Last week decisions were made as we continue to grapple with a terrible infectious disease. Minnesota’s governor turned the dials to allow for more movement. In California, the high-profile technology company Twitter announced it will let people work from home forever.

If a comparable Minnesota company has made the same call as Twitter, it escaped my attention. But Minnesota executives last week were talking about moving on to the next phase, too.

Those working from home will still be doing that, likely for many more months. The change in thinking isn’t where we work so much as it’s how to work better with the tools we have.

That includes getting better at making sure some of the not-exactly-working aspects of being at work, the community-building and just plain fun, can still happen with other people.

Getting people to talk about workplace culture and community isn’t exactly easy, both because it’s hard to put a bright line between the two even if you could define the terms.

My working definition of community is a group where a person can feel strongly connected to others and know they belong. There has been a lot written about how workplace communities have risen in importance as traditional organizations have declined. Work is not just where folks have friends but can be a big part of their identity, too.

Many thousands of Minnesotans can’t do well-paid work from their dining room table, of course, and many thousands more have been furloughed or laid off. Yet it’s hard to deny that one of the blows to the well-being of Minnesotans during the pandemic is damage to communities, including at work.

And, of course, people don’t go into work as much now.

Some of Minneapolis real estate software firm HomeSpotter’s more than 40 employees work in Vancouver and others worked from elsewhere, so founder and CEO Aaron Kardell said the company had already been using internet video to bring people together.

Yet when everybody went home to work in mid-March, it still led to a big adjustment. Kardell later went back in to get his own office chair and encouraged others to go fetch stuff they might need, like a computer monitor. They could be home for a while.

Kardell last week sounded a little old school, describing himself as “pro-work-from-work.” At work, it’s easier to have unplanned, face-to-face collaboration, he said.

One of the things that turned out to be important to the HomeSpotter culture, Kardell said, was that if they could no longer meet but had to use a video conference tool like Zoom, everybody had to have their cameras turned on.

“By showing up on video it demonstrates respect,” Kardell said. “If we are going to do this meeting, let’s be present and engaged.”

A lot of similar thinking has been occurring at The Social Lights, a Minneapolis marketing firm that helps clients with social media channels like Twitter, Instagram or TikTok. Owner and CEO Emily Pritchard has encouraged personal updates to become a regular part of their work.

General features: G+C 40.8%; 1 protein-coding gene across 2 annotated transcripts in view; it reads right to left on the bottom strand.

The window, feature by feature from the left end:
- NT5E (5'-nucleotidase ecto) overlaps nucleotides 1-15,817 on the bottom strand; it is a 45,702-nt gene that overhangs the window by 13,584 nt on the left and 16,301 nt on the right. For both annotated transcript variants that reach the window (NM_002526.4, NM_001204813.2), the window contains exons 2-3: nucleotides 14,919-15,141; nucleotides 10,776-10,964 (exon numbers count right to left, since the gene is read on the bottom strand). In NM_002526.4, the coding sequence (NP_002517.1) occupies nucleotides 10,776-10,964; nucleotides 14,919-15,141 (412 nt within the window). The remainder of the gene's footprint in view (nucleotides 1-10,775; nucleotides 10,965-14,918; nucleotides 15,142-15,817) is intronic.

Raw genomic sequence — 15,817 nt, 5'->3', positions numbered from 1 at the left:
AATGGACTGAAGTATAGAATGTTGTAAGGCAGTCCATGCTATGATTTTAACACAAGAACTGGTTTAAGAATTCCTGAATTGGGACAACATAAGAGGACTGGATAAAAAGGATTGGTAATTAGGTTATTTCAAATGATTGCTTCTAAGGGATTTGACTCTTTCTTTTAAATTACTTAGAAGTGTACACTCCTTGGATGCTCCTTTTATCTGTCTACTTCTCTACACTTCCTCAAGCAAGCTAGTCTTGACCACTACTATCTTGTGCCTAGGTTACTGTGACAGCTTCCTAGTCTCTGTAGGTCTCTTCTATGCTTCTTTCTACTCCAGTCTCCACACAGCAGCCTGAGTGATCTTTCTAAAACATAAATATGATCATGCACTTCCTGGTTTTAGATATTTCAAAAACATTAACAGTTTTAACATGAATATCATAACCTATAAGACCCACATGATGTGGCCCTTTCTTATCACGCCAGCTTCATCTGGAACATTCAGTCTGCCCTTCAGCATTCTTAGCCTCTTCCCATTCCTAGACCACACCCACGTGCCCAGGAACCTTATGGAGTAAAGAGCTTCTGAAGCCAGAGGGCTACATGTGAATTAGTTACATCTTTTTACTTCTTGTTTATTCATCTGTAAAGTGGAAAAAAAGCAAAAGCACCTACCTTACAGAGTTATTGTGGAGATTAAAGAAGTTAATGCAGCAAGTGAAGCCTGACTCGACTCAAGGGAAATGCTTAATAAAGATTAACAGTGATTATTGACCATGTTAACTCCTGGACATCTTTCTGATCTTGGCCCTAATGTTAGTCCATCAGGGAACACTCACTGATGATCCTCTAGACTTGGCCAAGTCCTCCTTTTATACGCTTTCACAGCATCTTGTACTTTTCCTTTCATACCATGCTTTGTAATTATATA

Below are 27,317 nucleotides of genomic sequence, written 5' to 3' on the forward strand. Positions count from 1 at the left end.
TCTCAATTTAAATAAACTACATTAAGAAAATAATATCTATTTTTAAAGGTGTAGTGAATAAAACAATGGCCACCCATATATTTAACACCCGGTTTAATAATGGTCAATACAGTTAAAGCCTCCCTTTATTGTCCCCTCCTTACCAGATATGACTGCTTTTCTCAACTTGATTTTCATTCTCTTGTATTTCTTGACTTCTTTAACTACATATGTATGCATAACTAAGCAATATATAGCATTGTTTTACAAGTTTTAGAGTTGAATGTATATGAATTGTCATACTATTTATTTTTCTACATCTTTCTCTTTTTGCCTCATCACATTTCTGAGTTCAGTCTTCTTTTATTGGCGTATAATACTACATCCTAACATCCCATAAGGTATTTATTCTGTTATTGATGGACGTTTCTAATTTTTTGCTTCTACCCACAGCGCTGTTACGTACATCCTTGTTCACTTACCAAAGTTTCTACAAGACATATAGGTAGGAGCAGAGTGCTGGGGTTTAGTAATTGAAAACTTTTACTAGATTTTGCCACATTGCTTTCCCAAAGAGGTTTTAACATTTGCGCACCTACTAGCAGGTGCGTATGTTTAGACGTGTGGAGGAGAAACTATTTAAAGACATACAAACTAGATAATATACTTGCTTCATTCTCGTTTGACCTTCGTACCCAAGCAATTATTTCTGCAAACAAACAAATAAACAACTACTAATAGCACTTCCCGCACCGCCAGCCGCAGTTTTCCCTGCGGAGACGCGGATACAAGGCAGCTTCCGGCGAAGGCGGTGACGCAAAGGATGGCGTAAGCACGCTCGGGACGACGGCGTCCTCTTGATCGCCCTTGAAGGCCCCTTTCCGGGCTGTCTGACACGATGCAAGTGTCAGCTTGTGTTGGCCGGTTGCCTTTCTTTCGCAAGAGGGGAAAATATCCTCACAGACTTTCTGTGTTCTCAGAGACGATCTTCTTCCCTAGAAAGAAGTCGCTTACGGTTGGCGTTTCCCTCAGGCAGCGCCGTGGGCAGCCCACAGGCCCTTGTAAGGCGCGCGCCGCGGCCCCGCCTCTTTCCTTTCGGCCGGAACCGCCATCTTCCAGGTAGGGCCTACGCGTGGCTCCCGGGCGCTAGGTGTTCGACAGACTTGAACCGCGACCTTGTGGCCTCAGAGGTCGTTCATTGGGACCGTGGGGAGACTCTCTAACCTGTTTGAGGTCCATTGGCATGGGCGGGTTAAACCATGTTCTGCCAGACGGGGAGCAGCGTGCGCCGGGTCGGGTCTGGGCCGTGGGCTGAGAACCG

“Our work community extends beyond just our co-workers, thinking about our community in terms of our clients as well,” Pritchard said. “That’s probably been the key learning, as we transition to being more spread out, it’s being more connected than ever before.”

The use of video as the pandemic sent everyone home has seemed to make work relationships “more real,” she said, as you can’t help but get a deeper understanding of your colleagues’ lives, from small children who might make appearances on screen to simply seeing where people live.

She wants everybody to keep the video camera on, too, for what others can observe even on a small screen might communicate more than somebody is willing to say out loud.

“Those conversations take on a new meaning … when maybe you are isolating alone and your work community is the most interaction you have during the day,” Pritchard said. “You are really looking to them to just keep you going, keep you motivated, have something to look forward to.”

The nine-year-old firm, now with 15 people, has set aside a half-hour lunch check-in every day. While not mandatory, this Zoom call allows people to chat over a sandwich or soup. The week ends with a video happy hour, too, and they have had an online talent show with spouses, kids and pets welcome.

As she described it, these are some ways to keep conversations going that had once been taking place in their office, about everything from weekend plans to updates about the kids.

The Social Lights has been busy enough to add two new employees during the pandemic, brought aboard without the benefit of even meeting the rest of the staff except through video calls.

“If we were in our office, or running around to different client meetings, we don’t necessarily take the time collectively to meet the new people,” she said. “I think this has been really nice for them.”

As our conversation last week was winding down, Pritchard described how much she had recently learned from a podcast featuring former Gen. Stanley McChrystal, whose last U.S. Army assignment was leading the forces in Afghanistan.

The lesson she got was how the job this year is to lead all the way through the pandemic, like a sprinter who comes to see that the race is really a marathon and the finish line is still a long way off.

As at many workplaces, Pritchard and her colleagues have worked on plans for going back into the office, understanding that it may be a while yet.

“The more indicators that we’re having right now is that this is actually going to last longer than any of us had probably hoped for or anticipated, but that’s the reality,” she said. “And now how do we start to think more long-term, and plan more long-term, without missing a beat or what needs to happen in the day-to-day?”